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Breakout session

Breakout session

Breakout sessions in a learning context refer to a technique where subgroups are formed during a lecture-type event. Students are assigned to one breakout group (typically 2-4 groups are formed) and given instructions on what they need to do. Topics are assigned to each group (either the same or different topics). Examples of topics can include

  • discussing a case which is based on the topic of the lecture
  • students analysing their learning so far and defining additional learning needs or interest or
  • diversifying the topic of the lecture (e.g. a main lecture on clinical trials followed by break-out groups working on clinical trials in cancer, infectious diseases, rare disease or for vaccines. 

The break-out group can be student or teacher/facilitator lead, depending on the design of the break-out group. A break out group typically ends with reporting the results etc back to the entire class.

You will need


  • sufficient space for the groups to discuss without being disturbed by other groups
  • visual equipment for the reporting session (e.g. flipcharts and sufficient flipchart pens; post-it notes or a projector)

Benefits and limitations


  • break out group allow the diversification of a topic or catering for different knowledge levels of students
  • reporting back to the main session allows for individuals to practice their presentation skills
  • break-out groups are easy to set-up so can also be use for trainings delivered only once
  • reporting back session allows for groups to profit from each other or compare if they had similar or different ideas



  • break-out groups need sufficient space to discuss without being disturbed by other groups, so the number of groups will be limited by the room available
  • Instructor and/or facilitator need to move between groups to listen in and ensure that the instructions are understood
  • A dominant student could overshadow more reserved individuals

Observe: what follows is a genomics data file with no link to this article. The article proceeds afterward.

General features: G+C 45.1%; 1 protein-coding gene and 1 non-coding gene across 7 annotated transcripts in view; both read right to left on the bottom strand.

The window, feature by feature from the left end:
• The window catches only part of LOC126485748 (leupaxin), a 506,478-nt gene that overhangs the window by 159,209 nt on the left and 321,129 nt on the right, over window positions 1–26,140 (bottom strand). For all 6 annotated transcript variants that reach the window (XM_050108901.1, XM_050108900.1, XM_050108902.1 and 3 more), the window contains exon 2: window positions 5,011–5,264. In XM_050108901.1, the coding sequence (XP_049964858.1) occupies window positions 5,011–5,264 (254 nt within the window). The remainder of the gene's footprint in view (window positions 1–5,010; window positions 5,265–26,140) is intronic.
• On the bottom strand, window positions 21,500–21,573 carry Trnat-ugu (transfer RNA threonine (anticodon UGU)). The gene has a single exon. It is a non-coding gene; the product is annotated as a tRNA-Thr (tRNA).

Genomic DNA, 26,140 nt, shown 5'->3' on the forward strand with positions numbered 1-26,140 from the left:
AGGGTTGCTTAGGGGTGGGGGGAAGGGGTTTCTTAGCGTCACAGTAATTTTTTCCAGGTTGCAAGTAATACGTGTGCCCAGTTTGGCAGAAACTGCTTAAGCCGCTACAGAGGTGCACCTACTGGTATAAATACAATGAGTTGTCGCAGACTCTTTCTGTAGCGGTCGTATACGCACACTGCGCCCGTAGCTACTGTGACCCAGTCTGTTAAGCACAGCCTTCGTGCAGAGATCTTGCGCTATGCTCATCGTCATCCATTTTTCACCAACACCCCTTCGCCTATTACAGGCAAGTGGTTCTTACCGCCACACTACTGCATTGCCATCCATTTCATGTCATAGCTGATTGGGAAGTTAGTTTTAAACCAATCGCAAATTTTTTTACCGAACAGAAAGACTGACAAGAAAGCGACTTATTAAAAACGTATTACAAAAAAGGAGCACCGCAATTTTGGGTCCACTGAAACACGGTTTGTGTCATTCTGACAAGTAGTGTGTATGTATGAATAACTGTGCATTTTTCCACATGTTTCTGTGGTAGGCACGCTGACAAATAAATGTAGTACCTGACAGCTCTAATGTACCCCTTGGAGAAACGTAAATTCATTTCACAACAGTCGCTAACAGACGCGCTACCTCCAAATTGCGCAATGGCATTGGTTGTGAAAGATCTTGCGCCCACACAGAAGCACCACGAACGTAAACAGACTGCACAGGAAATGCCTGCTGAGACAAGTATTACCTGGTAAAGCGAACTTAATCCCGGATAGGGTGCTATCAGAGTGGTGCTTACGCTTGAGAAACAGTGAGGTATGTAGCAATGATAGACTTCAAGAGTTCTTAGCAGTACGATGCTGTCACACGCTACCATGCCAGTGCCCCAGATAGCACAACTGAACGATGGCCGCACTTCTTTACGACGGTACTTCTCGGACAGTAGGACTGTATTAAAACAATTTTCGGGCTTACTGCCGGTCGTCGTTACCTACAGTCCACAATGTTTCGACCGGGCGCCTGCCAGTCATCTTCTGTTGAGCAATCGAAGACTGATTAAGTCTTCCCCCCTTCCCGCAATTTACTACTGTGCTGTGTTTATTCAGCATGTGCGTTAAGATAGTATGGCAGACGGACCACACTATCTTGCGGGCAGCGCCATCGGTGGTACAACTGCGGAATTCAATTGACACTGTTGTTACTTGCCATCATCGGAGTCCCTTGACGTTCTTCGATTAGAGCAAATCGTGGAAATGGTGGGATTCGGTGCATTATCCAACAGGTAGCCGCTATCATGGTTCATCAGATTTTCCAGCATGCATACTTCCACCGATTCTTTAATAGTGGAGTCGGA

What do I actually do as an instructor/facilitator?

Preparation / before class

First you identify your intended learning outcome for using a break-out  (e.g.  to discuss a case, students defining additional learning needs or diversifying the topic of the lecture). An important decisison is also whether to do a student-lead break-out session or a facilitator/instructor led one. In the latter case you have to ensure that competent instructors/facilitators are available.  You then design the assignment(s) for the groups and the reporting session. When planning the reporting session think about how to do it so that the groups will profit from each other. You will also need to decide how much time to allocate for the breakout and the reporting session. Keep in mind to allow some time to form the groups, for the groups to re-locate and also some time for social chat before the group starts the activity. Check whether the groups will need additional resources (such as articles, cases) to complete their assignment. It usually helps to visualise the assignment, the time slots and other instructions (e.g. on a flipchart or as handouts).

Implementation / during class

You introduce the assignment(s) to the trainees. Make sure that the assignments are well understood as otherwise you will need to re-explain to the different groups and thus reducing the effective working time. A method that might help you in clarifying the assignment is to do a quick paired discussion (link to paired discussion - Heiko's method in practice) Explain that the groups should first decide who will take notes and who will present in the reporting session and who will be the time keeper. Once the break-out groups have started you (and facilitators if available) should wander around to make sure that the assignments are understood and that the students work towards the desired outcome, that the time frame given to complete the assignment is feasible and to support reserved individuals in contributing. To support the forming of groups, it might be helpful to have students count 1-2-3, 1-2-3.... to assign the groups. This can reduce the time for the pairs to find each other as well as avoiding that everybody turns to the most popular participants.

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